Noted women’s rights attorney Lisa Bloom may have revealed confidential information in violation of the attorney-client privilege as it related to former client Kathy Griffin in a Twitter post yesterday afternoon.
At 3:42 pm, Bloom tweeted out the following message:
My statement re Kathy Griffin. pic.twitter.com/Xhvwiz1pcx
— Lisa Bloom (@LisaBloom) October 22, 2017
The above missive is another bizarre twist in an increasing war of words between Griffin and Bloom. Griffin previously called Bloom out for essentially over-charging her for apparently less-than-stellar legal services. Bloom had been representing Griffin as she embarked upon a sort of public apology tour after a controversial photo shoot where she stood with the bloodied mock head of President Donald Trump.
Dear @LisaBloom pls stop calling me. If you’d like to refund me the tens of thousands of $$ I wasted on your services maybe I’ll talk to you
— Kathy Griffin (@kathygriffin) October 22, 2017
But did Bloom’s response to being called out by a former client perhaps violate professional ethical rules? Maybe so.
The State Bar of California’s understanding of attorney-client privilege is encapsulated in Rule 3-100 Confidential Information of a Client (A), which reads:
(A) A member shall not reveal information protected from disclosure by Business and Professions Code section 6068, subdivision (e)(1) without the informed consent of the client, or as provided in paragraph (B) of this rule.
Ah, the classic legal construction of referencing a series of references. We’ll address all of them. Here’s what California’s Business and Professions Code section 6068, subdivision (e)(1) has to say about the attorney-client privilege in action:
It is the duty of an attorney…(e) (1) To maintain inviolate the confidence, and at every peril to himself or herself to preserve the secrets, of his or her client.
And, for emphasis, here’s what section (f) of the above-referenced Business and Professions Code also demands:
It is the duty of an attorney…(f) To advance no fact prejudicial to the honor or reputation of a party or witness, unless required by the justice of the cause with which he or she is charged.
So, do Lisa Bloom’s tweeted comments rise to the level of revealing Kathy Griffin’s confidential information? Bloom’s potentially unethical comments are as follows, “Her entire team (entertainment lawyer, criminal lawyer, and several others) approved in advance the statements she and I were going to make. Yet Kathy then during the press conference spontaneously chose to put aside the notes we had worked so hard on together. She said on camera ‘my notes are by the wayside and it’s all off the cuff’ and then ad libbed. I was sorry she made that choice…”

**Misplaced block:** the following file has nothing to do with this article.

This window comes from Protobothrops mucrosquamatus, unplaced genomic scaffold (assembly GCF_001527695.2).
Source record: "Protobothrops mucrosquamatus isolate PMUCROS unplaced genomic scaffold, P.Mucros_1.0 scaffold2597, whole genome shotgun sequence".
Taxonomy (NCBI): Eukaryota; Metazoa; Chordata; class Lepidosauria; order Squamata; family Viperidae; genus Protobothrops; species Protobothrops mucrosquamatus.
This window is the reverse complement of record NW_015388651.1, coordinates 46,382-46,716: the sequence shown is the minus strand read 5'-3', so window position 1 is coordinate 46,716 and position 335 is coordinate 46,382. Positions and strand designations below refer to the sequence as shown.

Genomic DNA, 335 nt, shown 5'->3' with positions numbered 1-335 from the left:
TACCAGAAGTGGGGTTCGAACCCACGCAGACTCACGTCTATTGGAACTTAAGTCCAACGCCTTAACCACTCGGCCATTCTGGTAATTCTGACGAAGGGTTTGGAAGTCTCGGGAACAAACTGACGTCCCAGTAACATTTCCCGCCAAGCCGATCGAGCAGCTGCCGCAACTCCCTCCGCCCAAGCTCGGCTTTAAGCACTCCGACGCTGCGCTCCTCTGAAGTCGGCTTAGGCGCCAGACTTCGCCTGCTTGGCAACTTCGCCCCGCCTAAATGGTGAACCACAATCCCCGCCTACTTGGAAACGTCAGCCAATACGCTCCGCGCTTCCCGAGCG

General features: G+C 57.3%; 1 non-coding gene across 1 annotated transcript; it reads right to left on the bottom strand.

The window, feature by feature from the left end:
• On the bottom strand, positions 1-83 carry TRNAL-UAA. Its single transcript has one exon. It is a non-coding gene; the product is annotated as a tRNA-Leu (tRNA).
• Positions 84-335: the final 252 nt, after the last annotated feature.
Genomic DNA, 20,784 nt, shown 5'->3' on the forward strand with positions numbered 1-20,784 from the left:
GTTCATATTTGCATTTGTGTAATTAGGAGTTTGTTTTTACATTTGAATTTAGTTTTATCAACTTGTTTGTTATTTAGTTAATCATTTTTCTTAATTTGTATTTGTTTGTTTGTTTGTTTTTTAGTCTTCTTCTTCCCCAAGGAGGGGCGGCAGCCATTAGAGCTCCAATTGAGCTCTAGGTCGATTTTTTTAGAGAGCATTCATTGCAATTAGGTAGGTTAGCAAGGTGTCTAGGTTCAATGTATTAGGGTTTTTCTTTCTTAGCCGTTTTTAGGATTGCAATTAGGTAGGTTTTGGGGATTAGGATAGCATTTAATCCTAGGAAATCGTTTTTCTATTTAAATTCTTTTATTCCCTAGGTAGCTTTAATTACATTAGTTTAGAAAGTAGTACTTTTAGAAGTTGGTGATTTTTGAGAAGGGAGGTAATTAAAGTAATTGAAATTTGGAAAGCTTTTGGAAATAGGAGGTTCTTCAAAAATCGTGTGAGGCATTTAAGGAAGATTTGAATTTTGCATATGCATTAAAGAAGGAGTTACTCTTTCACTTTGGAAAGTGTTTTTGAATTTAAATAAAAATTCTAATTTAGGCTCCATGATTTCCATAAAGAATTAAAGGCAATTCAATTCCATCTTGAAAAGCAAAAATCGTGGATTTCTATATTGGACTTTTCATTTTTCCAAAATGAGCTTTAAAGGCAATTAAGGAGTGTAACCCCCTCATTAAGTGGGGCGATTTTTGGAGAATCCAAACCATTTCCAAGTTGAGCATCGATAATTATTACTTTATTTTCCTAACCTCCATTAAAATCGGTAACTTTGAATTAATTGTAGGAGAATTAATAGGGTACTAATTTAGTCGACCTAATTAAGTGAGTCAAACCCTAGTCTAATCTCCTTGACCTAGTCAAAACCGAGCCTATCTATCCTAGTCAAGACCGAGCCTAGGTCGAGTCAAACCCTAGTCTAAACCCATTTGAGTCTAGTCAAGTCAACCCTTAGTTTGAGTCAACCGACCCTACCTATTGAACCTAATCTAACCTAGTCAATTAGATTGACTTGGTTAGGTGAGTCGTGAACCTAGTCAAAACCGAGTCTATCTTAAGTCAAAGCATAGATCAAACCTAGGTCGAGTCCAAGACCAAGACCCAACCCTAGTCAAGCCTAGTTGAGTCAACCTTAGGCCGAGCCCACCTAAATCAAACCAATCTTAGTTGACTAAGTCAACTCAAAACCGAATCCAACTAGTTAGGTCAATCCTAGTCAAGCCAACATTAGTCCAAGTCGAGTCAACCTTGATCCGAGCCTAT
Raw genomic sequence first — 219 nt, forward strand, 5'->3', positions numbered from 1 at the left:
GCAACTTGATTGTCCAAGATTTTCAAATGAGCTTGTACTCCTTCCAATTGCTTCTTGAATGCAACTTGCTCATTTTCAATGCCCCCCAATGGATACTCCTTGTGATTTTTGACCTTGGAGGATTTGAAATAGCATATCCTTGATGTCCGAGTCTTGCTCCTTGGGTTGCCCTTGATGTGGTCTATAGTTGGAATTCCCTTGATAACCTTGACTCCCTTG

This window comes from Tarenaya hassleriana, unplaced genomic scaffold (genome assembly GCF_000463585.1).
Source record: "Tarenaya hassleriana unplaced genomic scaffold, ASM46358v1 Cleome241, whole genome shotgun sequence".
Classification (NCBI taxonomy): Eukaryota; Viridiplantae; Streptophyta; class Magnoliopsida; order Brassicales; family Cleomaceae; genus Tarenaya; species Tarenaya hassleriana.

To start off, the part where Bloom relays what Griffin said on camera is clearly not a candidate for a rules violation here, because it was simply a rehashing of what happened in full public view, so we can discount that immediately. Everything that’s left in Bloom’s statement, however, could put her in a bit of an ethical quagmire.
First, Bloom notes that Griffin, herself and at least three others (and probably more) worked together on a project as part of Kathy’s team. That’s one discrete piece of information–group work–which Bloom revealed. Second, Bloom notes that other attorneys helped with said project. That’s another discrete piece of information–legal group work–which Bloom revealed. Third, Bloom notes that the comments which derived from said project were approved by other attorneys, which is yet another discrete piece of information–legal imprimatur–which Bloom revealed.
Fourth, Bloom adds a personal touch to her revelations by noting that she was “sorry” Griffin made the choice she did. This is equal parts revelation of information–attorney displeased with client–and advancement of a prejudicial (not favorable) fact against Griffin. And there was simply no cause for Bloom to reveal any of this information–and it appears quite unlikely that Griffin would have given informed consent for Bloom to tweet out a laundry list of lawyerly complaints about a client.
Now, before going forward, it is incumbent upon this analysis to note that were other non-attorneys present for any work during the Griffin-Bloom project, any information relayed to those potential non-attorneys would not be protected by the privilege.
Furthermore, publicly disparaging a former client by revealing information about the contours of representation is not only possibly unethical, it’s entirely beneath the dignity of an attorney–especially one who fashions themselves in the mold of fighting for social justice and equity.
Whether anything ever comes of these potential ethical lapses is another question entirely. (And to be clear, attorney ethical violations are not typically treated as legal violations.) Griffin would likely need to be the mover here by filing a complaint against Bloom with the State Bar of California. That’s unlikely, but if she chose to do so, there’d likely be evidence enough to force Bloom in front of a disciplinary board.
LawNewz reached out to Bloom for comment on this story but no response was forthcoming at the time of publication. This post will be updated if and when such a reply is received.
[image via screengrab]